I feel terribly sorry for Hwang Woo Suk, the Korean stem cell scientist. In the space of a few weeks, he's gone from being one of the best known scientists in the world to the verge of complete disgrace. Even if most of his work is valid, he is a shattered man.
I feel equally sorry for the politicians--in Korea, in the U.S., and elsewhere--who have touted stem cell research as an easy route to more jobs and faster growth. In fact, the phrases "stem cells" and "economic growth" seem permanently glued together. One would almost think that embryonic stem cells could be directly injected into a stagnant economy to make it young and healthy again.
For example, the Korean government hailed Hwang "as a national hero and leader of a project that could serve as a key engine of economic growth.” California, of course, has pledged $3 billion for stem cell research over the next ten years. And on the other side of the country, the Newark Star-Ledger wrote today that
New Jersey became the first state in the country to award public funding for human embryonic stem cell research yesterday, granting $5 million to 17 scientists at university, nonprofit and corporate labs. The work will be focused on potential therapies for devastating and debilitating disorders.
p>"We're phoning the scientists tonight and we're sending out their contracts on Monday," said Sherrie Preische, a physicist who is executive director of the New Jersey Commission on Science and Technology.
California taxpayers approved a $3 billion bond issue last year to support stem cell research. However, none of the money has been distributed because the effort is tied up in legal challenges. Ohio taxpayers have also supported adult stem cell research but have shied away from the more controversial embryonic work.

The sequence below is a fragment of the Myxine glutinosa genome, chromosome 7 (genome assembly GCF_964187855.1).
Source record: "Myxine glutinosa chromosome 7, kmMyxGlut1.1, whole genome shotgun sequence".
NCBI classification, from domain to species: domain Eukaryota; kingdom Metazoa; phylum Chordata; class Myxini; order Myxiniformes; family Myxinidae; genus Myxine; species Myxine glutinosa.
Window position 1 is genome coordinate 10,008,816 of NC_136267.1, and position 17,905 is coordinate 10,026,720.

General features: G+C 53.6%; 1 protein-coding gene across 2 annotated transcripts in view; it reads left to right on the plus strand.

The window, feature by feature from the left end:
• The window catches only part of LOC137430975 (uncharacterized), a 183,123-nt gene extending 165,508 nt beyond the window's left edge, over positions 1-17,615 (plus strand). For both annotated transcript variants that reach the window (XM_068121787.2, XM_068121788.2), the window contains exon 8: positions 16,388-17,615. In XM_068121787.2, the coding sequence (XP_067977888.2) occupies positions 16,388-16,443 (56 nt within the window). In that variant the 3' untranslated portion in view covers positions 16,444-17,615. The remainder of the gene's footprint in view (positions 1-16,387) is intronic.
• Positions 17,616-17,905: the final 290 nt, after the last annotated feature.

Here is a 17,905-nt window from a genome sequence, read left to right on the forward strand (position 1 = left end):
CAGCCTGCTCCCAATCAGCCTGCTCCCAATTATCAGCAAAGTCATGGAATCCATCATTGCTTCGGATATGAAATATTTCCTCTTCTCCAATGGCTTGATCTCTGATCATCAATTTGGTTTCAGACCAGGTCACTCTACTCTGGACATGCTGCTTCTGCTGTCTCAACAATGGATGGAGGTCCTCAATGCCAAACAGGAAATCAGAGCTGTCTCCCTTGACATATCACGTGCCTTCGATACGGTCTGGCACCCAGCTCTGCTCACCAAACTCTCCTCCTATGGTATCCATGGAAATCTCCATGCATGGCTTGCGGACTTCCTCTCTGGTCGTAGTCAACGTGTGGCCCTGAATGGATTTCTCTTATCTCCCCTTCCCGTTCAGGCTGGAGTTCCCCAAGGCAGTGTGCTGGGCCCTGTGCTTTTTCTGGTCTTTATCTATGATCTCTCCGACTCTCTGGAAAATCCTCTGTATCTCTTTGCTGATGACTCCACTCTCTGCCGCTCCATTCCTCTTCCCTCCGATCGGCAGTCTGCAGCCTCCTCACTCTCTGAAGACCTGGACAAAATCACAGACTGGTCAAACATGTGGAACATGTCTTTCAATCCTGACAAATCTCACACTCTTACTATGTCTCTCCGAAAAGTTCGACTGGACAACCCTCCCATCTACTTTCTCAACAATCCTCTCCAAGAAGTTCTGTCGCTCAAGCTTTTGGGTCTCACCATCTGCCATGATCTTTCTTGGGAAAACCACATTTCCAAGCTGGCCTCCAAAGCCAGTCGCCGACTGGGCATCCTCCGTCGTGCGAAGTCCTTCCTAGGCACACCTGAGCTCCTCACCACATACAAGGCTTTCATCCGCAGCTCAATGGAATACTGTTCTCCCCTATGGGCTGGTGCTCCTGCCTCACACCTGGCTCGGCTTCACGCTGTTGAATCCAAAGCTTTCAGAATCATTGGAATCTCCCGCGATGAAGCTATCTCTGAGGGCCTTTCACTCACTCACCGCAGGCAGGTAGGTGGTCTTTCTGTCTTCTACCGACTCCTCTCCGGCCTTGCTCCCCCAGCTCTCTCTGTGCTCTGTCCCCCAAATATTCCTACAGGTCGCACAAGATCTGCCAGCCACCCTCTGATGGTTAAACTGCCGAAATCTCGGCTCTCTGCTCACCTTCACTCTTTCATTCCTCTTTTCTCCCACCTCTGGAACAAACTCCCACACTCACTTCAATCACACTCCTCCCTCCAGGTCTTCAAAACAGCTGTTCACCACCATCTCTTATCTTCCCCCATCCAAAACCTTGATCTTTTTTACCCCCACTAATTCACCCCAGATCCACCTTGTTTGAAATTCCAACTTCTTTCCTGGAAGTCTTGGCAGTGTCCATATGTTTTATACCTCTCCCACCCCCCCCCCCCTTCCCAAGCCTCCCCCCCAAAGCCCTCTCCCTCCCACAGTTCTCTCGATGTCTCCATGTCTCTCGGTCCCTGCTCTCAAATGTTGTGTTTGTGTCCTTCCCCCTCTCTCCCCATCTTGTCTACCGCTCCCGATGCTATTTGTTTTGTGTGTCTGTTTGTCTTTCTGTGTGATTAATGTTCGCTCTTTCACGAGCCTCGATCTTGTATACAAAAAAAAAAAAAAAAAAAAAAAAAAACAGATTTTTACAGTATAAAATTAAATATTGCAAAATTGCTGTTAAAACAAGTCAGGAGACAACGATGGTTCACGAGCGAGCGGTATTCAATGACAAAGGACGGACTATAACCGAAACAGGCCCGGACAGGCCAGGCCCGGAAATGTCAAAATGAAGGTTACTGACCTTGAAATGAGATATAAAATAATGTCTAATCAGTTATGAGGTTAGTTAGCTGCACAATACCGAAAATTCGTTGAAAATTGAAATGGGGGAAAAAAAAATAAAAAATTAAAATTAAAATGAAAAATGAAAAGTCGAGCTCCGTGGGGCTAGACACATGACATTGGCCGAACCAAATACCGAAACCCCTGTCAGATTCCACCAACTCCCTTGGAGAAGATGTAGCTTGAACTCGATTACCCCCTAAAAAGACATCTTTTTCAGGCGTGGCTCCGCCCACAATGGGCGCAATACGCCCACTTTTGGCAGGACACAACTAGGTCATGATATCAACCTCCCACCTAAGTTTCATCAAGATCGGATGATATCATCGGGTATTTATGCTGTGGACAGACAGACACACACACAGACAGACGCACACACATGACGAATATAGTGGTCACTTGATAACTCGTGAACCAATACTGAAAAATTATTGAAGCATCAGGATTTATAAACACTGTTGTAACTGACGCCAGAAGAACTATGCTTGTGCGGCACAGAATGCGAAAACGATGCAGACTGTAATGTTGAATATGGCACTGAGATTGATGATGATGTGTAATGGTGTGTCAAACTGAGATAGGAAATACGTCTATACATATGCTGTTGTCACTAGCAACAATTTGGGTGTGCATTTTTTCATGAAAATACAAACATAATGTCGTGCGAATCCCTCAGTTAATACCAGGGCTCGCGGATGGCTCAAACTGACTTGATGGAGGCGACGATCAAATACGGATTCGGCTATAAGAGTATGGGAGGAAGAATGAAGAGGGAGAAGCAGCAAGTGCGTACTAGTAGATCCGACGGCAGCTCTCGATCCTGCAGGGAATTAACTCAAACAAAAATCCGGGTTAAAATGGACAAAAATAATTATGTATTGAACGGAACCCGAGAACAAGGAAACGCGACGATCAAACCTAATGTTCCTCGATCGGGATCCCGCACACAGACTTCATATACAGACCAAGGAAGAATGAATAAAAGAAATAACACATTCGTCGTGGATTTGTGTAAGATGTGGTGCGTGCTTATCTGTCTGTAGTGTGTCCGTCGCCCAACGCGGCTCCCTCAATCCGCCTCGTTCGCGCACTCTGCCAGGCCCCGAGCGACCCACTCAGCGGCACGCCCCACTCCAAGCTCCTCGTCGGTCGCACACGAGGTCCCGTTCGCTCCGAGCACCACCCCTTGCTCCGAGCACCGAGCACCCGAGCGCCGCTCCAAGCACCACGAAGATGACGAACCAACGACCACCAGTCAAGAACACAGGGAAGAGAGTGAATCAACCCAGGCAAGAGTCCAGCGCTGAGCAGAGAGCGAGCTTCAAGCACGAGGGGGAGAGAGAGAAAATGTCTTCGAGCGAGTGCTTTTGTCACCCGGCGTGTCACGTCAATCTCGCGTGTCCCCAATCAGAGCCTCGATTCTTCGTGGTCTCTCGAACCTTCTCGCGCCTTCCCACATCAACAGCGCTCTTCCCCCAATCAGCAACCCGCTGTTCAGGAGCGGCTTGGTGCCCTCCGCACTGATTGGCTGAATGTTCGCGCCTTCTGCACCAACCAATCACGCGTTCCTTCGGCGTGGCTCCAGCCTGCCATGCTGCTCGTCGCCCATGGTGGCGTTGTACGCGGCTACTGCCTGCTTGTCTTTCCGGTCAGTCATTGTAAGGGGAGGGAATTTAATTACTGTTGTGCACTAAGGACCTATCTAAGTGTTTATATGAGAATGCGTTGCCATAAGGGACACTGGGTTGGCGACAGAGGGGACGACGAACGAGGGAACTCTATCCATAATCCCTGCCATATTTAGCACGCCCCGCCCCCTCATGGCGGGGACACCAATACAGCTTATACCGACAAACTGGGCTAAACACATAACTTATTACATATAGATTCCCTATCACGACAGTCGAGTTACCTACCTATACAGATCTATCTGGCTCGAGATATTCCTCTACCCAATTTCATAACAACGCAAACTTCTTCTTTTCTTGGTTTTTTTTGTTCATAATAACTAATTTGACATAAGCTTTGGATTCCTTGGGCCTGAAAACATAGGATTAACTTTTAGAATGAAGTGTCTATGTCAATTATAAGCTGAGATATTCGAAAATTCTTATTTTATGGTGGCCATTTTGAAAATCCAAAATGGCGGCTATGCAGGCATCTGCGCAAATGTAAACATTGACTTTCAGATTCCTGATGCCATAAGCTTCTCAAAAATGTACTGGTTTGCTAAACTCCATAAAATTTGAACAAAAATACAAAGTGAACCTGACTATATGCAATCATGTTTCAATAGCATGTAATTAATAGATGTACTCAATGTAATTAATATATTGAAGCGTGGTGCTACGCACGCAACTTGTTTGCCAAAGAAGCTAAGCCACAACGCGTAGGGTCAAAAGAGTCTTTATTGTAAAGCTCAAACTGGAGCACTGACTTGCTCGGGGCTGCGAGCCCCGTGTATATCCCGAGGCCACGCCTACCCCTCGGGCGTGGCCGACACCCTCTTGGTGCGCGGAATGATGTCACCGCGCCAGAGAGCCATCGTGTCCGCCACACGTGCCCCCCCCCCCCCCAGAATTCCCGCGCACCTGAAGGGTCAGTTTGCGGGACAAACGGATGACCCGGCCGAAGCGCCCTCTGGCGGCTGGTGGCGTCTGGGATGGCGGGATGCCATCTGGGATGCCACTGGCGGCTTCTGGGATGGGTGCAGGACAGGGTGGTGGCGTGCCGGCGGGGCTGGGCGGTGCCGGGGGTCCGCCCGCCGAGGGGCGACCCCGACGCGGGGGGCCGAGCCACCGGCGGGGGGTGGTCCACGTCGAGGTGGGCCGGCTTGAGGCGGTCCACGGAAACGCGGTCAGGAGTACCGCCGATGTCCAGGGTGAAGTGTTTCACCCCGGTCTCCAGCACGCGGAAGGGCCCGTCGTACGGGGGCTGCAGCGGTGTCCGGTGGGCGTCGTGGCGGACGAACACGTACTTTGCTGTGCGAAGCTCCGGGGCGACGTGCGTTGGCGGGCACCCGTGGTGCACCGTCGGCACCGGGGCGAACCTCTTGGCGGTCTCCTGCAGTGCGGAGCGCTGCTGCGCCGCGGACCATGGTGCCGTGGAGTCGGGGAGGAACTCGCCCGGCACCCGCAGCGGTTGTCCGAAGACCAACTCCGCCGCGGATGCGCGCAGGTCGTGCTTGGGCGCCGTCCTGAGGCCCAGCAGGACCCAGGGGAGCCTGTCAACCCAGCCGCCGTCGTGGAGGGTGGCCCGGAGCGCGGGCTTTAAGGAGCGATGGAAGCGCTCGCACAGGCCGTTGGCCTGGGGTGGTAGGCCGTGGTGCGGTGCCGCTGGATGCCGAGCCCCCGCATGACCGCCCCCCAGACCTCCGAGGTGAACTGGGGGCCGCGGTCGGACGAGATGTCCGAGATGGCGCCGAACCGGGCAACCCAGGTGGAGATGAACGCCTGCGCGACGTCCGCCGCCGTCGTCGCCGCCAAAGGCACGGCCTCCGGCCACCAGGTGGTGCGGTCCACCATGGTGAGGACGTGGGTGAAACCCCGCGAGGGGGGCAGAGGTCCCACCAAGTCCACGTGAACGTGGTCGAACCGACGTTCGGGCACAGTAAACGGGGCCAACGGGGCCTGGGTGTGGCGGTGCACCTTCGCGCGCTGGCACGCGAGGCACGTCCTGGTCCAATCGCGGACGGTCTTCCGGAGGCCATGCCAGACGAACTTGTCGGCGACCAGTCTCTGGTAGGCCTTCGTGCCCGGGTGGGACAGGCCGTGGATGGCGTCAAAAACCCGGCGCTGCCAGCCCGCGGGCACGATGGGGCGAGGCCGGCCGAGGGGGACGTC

Many states, including Wisconsin, Connecticut and New York, have laid out ambitious funding plans but none have come as far as New Jersey. "We've checked with national legislative organizations, international biological groups and everyone says the same thing -- we're the first," Preische said.
To an extent, this is all well and good. As readers of my blog, BW articles and books should know, I yield to no one in my support for more money for scientific research. Economic studies show, beyond a doubt, that technological change is the major force driving long-run economic growth and rising living standards (see, for example, my 2004 book Rational Exuberance). And if anything is going to bail us out of our long-term problems (energy, global warming, rising medical costs), it's going to be technological breakthroughs.
However, the stem cell scandals remind us that the technological road to growth is long and far more uncertain than it seems. New technologies, even the most promising ones, are hell to get working, and even harder to make commercially viable. History is littered with great ideas which turned out to be dead ends--and there's no way of predicting ahead of time which ones those will be.
I firmly believe that the ultimate impact of any new technology on the economy is fundamentally unpredictable. And I mean 'fundamentally unpredictable' here in a very strong sense--if you attempt to identify today the economically important new technologies of 2015 or 2025, you will do no better than chance.
It may turn out that new ways of doing collaborative research, using Internet-based tools, can accelerate the process. I'm impressed, for example, by Kevin Kelly's writings on the innovations in scientific method. But at least for now, it still seems to take 20-25 years for a new technology to really make an economic impact.
From that perspective, the stem cell scandals start to make more sense. Hwang yielded to the pressure to make a new technology more certain, more mature, more economically important than it could possibly ever be at this stage.
The policy implication, on the global, national, and local level, is that politicians should spread their research largesse over a diversified portfolio of scientific areas. Yes, stem cell research may turn out to be the next big thing or the essential building block for the next scientific revolution--or it may not.